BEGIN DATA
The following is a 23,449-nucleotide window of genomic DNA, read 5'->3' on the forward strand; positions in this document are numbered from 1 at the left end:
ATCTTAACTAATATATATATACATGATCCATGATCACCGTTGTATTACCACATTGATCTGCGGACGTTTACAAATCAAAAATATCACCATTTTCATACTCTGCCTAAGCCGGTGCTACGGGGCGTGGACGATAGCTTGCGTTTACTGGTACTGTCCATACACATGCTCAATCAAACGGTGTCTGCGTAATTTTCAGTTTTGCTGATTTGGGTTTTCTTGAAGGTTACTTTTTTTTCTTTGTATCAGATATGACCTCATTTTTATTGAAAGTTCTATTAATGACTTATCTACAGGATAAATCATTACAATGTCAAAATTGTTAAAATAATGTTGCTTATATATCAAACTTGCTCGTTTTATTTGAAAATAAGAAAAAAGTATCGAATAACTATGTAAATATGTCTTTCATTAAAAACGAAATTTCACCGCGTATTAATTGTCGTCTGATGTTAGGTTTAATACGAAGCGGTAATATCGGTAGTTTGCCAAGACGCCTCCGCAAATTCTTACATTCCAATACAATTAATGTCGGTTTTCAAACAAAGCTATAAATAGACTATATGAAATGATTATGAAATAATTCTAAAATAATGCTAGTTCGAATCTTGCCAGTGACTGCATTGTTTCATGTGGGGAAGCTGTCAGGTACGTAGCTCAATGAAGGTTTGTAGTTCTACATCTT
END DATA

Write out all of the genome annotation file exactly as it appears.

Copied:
The following is a 23,449-nucleotide window of genomic DNA, read 5'->3' on the forward strand; positions in this document are numbered from 1 at the left end:
ATCTTAACTAATATATATATACATGATCCATGATCACCGTTGTATTACCACATTGATCTGCGGACGTTTACAAATCAAAAATATCACCATTTTCATACTCTGCCTAAGCCGGTGCTACGGGGCGTGGACGATAGCTTGCGTTTACTGGTACTGTCCATACACATGCTCAATCAAACGGTGTCTGCGTAATTTTCAGTTTTGCTGATTTGGGTTTTCTTGAAGGTTACTTTTTTTTCTTTGTATCAGATATGACCTCATTTTTATTGAAAGTTCTATTAATGACTTATCTACAGGATAAATCATTACAATGTCAAAATTGTTAAAATAATGTTGCTTATATATCAAACTTGCTCGTTTTATTTGAAAATAAGAAAAAAGTATCGAATAACTATGTAAATATGTCTTTCATTAAAAACGAAATTTCACCGCGTATTAATTGTCGTCTGATGTTAGGTTTAATACGAAGCGGTAATATCGGTAGTTTGCCAAGACGCCTCCGCAAATTCTTACATTCCAATACAATTAATGTCGGTTTTCAAACAAAGCTATAAATAGACTATATGAAATGATTATGAAATAATTCTAAAATAATGCTAGTTCGAATCTTGCCAGTGACTGCATTGTTTCATGTGGGGAAGCTGTCAGGTACGTAGCTCAATGAAGGTTTGTAGTTCTACATCTT